Psychology: From the Standpoint of a Behaviorist

By John B. Watson | Go to book overview

CHAPTER X
THE ORGANISM AT WORK

A. THE FUNCTIONING OF ESTABLISHED HABIT SYSTEMS.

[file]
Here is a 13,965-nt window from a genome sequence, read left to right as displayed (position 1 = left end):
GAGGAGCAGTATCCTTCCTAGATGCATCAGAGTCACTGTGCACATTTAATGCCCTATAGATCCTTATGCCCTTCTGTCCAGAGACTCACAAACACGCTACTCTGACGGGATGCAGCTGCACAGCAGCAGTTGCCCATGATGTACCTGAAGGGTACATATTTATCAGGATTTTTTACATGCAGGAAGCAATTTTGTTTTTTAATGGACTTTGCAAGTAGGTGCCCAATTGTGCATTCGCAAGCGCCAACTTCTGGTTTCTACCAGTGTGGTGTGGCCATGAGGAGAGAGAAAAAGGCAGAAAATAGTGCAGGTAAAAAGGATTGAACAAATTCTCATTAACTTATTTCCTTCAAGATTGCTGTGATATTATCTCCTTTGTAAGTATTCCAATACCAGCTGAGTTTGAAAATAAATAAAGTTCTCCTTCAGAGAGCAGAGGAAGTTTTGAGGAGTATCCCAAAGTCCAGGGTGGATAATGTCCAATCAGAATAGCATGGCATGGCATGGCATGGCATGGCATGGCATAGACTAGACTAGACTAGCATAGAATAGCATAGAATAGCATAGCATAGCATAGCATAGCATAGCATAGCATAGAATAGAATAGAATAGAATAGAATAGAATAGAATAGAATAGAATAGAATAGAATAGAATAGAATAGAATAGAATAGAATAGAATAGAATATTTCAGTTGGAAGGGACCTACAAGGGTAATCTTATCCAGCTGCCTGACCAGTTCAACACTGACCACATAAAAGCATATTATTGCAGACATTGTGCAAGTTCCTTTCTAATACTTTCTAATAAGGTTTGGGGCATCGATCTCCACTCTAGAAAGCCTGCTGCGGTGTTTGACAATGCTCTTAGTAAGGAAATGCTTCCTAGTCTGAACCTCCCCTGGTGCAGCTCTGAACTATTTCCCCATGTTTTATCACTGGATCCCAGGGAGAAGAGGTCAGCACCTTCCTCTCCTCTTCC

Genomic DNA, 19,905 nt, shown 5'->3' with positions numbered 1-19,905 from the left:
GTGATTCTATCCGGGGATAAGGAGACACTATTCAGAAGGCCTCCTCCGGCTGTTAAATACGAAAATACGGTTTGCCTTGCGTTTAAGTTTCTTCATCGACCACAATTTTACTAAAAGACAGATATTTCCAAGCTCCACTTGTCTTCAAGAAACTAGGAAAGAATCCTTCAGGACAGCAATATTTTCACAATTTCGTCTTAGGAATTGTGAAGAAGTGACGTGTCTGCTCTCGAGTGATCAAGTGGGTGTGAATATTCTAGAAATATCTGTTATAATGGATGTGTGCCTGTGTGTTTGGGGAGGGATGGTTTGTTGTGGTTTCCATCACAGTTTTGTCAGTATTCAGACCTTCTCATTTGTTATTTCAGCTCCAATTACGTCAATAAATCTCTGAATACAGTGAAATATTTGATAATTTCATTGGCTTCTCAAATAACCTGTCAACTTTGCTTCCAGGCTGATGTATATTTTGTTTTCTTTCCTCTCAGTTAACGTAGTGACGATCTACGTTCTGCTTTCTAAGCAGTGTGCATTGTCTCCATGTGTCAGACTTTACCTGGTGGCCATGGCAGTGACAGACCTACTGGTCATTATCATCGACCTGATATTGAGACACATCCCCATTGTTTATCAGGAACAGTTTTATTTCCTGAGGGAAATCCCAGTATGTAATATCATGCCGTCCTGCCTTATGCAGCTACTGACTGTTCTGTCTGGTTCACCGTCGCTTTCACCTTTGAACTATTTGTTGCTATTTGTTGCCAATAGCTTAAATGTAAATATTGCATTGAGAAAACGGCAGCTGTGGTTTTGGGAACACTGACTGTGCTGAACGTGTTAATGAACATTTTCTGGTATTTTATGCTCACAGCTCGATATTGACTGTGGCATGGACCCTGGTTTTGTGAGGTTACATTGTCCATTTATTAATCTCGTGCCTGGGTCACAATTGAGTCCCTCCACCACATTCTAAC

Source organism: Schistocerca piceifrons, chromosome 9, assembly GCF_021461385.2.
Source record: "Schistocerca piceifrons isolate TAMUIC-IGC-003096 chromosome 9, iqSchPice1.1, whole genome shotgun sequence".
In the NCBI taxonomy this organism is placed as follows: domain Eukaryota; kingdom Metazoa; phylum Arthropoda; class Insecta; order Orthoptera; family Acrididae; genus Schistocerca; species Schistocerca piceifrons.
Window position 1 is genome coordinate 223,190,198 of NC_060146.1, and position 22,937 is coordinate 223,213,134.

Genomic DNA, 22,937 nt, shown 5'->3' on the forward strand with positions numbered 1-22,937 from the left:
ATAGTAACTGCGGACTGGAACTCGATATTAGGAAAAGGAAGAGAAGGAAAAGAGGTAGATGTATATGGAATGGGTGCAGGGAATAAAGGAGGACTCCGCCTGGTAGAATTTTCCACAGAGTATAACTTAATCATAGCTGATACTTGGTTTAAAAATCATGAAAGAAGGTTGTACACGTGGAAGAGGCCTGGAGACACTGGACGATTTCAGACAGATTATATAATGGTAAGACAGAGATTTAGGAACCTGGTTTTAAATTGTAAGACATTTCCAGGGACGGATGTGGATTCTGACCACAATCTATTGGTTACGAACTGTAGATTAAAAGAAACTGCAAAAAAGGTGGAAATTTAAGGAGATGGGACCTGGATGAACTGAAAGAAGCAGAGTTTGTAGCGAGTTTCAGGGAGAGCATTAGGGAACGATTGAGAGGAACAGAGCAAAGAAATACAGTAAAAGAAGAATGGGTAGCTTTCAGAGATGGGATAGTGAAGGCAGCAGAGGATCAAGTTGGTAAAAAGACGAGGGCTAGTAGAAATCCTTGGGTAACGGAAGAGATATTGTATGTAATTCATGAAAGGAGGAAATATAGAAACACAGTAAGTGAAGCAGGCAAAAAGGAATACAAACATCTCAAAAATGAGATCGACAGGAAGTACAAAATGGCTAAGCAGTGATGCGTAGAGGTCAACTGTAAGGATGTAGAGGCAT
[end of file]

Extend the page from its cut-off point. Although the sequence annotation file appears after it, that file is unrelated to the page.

What is Meant by Function .--Several times in the text we have had occasion to speak of functions. Now that we have examined most of the phases of an individual's acquisitions both of the explicit and implicit kinds it seems well to get a more exact formulation of what is meant by the term. After an act has been acquired and used for a definite time and is then repeatedly put away and again used, the learning and re-learning phases and periods of no practice become of little consequence. We assume that every normal individual can perform the acts required by a social environment and we do not care particularly whether it took him a long time to learn them or a short time. We are interested, in the discussion which follows, in the question as to the rapidity and accuracy with which those habits work and the factors which influence them. It is convenient to call each organized habit system of an individual which is always ready to act under appropriate stimulation, an acquired function, in contrast to emotional and instinctive functions. (The total assets of an individual are the sum of his hereditary and acquired functions, his retentiveness and his plasticity. Examples of such acquired functions are, of course, talking, walking, swimming, addition, subtraction, writing and all similar ones discussed in the preceding two chapters. As we use the term, it has no fixed implication and is not a mathematical or even a rigidly scientific one. A function is really, then, a phase of activity that one happens to be studying and measuring; the acquired functions are equivalent really to habits except for the fact that when we use the term function we generally (but not even here always) leave the genetic aspect out of consideration. New habits, if continued, end always by giving us new functions. In studying children (or adults if learning) the term habit is emphasized; in studying adults the term function is most frequently met with,

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